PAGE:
SB 1’s defeat would be a defining achievement for a Democratic Party that hasn’t won a statewide office in Texas since 1994.  Indeed, in pushing for a third attempt at passing the legislation, Rick Perry may have revitalized the Democratic base in a way the state Democrats could never have accomplished on their own.  Perry, Dewhurst, and the Republican majority in the statehouse are locked in a battle with Democrats that will be defining for both sides regardless of the outcome.

IMG_0583A Democratic Party that was for all intents and purposes consigned to the fringes of Texas politics has suddenly found some fight within itself, even if the passage of SB 1 has taken on an air of inevitability.  Texas was ground zero in the battle over abortion in 1973, when Roe v. Wade overturned Articles 1191-1994 and 1196 of the Texas Penal Code.  Forty years later, Texas is again the front line in the battle over abortion.

For Rick Perry, SB 1 will define his legacy with Republican pro-life voters, but it will also define him in any presidential election with independents.  For those who stood on the Capitol grounds on Monday night around 9 p.m., the sheer force of the pro-choice side’s conviction stood out.  While the pro-life advocates were loud before Huckabee’s keynote speech, the pro-choice side managed to walk right into the middle of the pro-life rally and thunderously shout down a praise musician with a public address system amplifying his message.

In late June, many of those same protesters were standing inside of the Capitol Building, shouting down the Republicans as they rushed to pass the bill on time.  They successfully managed to delay the bill’s passage, and they are en mass yet again.  Many of the protesters have been at the Capitol for every hearing, every vote, and every development relating to the legislation.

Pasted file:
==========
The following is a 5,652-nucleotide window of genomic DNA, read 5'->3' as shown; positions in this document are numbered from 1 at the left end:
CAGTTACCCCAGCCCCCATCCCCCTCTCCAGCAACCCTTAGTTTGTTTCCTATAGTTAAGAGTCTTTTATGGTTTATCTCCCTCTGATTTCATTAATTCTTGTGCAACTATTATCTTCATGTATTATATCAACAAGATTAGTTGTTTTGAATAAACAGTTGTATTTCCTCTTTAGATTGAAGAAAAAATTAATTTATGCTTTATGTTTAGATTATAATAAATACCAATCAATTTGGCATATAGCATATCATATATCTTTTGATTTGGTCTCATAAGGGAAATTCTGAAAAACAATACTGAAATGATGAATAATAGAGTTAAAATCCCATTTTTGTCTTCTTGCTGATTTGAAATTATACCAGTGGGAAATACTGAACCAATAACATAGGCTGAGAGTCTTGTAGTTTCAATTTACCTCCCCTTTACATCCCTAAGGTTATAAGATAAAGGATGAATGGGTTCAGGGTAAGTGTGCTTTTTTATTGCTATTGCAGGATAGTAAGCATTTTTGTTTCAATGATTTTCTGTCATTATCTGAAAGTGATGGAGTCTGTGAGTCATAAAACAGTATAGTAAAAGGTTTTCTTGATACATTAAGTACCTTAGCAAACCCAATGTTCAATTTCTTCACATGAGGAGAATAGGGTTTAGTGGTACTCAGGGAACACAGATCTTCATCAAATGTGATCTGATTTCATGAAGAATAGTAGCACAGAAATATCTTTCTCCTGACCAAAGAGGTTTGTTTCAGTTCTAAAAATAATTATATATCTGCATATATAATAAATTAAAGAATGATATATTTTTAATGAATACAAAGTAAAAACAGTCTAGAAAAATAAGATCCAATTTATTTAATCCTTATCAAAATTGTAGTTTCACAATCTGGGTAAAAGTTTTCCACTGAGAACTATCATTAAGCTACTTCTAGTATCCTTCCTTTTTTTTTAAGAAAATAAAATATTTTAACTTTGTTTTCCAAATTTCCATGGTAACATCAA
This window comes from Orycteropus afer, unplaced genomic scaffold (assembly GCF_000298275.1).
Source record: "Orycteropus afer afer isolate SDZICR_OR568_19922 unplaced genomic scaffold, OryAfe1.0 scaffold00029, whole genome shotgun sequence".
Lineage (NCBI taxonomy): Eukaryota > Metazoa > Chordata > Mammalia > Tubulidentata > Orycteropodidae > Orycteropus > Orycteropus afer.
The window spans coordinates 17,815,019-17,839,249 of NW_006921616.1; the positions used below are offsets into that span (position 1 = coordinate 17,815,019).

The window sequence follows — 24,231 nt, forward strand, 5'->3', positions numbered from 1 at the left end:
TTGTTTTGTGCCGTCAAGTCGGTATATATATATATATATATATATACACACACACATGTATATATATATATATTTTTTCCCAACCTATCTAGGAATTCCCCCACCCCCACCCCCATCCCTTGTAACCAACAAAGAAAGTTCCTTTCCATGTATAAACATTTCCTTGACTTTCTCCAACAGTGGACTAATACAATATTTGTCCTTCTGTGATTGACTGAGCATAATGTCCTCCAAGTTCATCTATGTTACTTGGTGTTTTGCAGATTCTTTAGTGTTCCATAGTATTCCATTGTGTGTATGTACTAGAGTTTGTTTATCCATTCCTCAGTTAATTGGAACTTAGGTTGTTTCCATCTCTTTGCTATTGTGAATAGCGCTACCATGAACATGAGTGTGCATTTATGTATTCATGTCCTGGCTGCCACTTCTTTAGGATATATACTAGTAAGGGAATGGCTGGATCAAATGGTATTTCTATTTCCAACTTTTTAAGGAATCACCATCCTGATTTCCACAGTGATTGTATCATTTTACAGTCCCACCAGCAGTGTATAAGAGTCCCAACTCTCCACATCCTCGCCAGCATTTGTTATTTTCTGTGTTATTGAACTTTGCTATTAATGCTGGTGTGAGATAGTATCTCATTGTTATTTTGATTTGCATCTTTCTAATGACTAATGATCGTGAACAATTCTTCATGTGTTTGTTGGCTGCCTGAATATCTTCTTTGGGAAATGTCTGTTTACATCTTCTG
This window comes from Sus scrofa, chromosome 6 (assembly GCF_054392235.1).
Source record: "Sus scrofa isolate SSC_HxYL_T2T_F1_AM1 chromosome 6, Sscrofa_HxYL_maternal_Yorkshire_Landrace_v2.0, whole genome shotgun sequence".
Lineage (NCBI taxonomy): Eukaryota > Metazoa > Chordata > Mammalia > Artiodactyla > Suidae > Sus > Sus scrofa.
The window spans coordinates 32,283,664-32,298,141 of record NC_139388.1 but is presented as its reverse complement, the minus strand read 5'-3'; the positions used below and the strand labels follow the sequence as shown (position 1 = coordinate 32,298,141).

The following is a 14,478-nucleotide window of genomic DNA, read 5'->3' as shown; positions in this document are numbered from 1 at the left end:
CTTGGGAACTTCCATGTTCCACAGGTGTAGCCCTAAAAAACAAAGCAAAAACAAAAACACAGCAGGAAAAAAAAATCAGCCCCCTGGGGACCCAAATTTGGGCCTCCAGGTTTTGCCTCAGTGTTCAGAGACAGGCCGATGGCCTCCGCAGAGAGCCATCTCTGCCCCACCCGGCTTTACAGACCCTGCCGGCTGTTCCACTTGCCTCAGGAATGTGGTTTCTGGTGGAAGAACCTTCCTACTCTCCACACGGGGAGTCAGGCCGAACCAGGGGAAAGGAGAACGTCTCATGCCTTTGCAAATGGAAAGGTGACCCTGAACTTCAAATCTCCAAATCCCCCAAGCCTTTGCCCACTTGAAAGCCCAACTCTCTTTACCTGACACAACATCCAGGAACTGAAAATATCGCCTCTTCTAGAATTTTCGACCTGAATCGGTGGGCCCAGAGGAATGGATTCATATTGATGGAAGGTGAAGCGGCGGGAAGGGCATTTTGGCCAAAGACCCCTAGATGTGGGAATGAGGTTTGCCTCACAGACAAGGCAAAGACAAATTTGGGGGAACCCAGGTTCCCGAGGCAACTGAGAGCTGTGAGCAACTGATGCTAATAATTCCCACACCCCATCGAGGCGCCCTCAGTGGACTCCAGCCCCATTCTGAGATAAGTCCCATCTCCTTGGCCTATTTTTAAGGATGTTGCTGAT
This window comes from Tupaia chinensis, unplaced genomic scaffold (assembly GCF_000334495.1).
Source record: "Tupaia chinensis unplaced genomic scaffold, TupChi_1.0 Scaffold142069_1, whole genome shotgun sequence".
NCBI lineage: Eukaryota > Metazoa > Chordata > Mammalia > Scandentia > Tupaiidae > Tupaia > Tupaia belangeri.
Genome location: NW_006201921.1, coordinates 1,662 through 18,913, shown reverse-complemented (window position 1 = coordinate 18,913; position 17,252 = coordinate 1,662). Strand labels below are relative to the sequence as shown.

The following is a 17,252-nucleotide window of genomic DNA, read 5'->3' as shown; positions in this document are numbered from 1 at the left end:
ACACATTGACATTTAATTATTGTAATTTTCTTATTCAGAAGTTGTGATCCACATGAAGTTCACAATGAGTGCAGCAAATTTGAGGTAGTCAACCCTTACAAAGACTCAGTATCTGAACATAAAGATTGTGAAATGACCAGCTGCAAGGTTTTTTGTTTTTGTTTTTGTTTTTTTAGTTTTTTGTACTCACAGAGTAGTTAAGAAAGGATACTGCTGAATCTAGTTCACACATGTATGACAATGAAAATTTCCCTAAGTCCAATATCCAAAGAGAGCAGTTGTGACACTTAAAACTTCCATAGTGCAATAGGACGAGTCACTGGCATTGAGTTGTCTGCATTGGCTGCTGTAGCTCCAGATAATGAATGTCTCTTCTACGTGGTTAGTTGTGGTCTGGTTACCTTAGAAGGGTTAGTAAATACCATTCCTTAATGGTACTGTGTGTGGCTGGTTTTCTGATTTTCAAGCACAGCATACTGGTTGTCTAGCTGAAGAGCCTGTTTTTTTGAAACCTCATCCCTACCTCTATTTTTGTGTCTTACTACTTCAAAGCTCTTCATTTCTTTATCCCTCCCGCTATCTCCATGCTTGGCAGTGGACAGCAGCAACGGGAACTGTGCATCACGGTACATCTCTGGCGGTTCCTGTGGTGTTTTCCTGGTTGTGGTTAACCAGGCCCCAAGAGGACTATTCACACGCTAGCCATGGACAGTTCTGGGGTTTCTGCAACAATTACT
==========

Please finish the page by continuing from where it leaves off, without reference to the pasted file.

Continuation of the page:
The Great Divide

Nearly every protester on either side of the debate over SB 1 seemed to possess a deep sense of the futility of attempting to win the other side over, even though they acknowledged common ground.  Jamie Atkinson, clad in an orange shirt with a sign that read “Dear TX Repubs, Please Keep Your “Small” Government Out of My Vagina,” spoke about contraception as a means of preventing abortion.  She also presented abortion as a way of saving a life, specifically her mother’s.  Atkinson said that her mother had undergone a difficult pregnancy when doctors found that her unborn child had Down’s Syndrome.  With her life at risk, her mother chose to abort the child.

For Atkinson, her family wouldn’t have been possible without a medically necessary abortion because her mother could have died as a result of her pregnancy.  Still, Atkinson did not seem to favor wider availability of abortions, or loosened restrictions.  She, like many other protestors at the rally, pointed to contraception as a means of preventing abortion.

Many of the protesters wore screen printed t-shirts that read “Come and Take It” with a uterus and fallopian tubes in the place of the typical cannon barrel.   One such protester was Charlie, a young gay woman who outlined her opposition to the bill with a particular twist: while she was pro-choice, she would have supported the bill if it had contained an exception for incest victims beyond 20 weeks.

Among the gay and lesbian protesters at the rally, a common theme was corrective rape, which consists of a straight individual raping a gay individual in order to make them straight.  The auditorium of pro-choice protesters erupted into cheers when a lesbian witness testifying before the Senate Committee outlined her concerns over corrective rape, followed by acidic remarks on the Texas Senate’s desire to extend rights to fetuses while simultaneously denying anti-discrimination measures to the lesbian, gay, bisexual and transgender communities of Texas.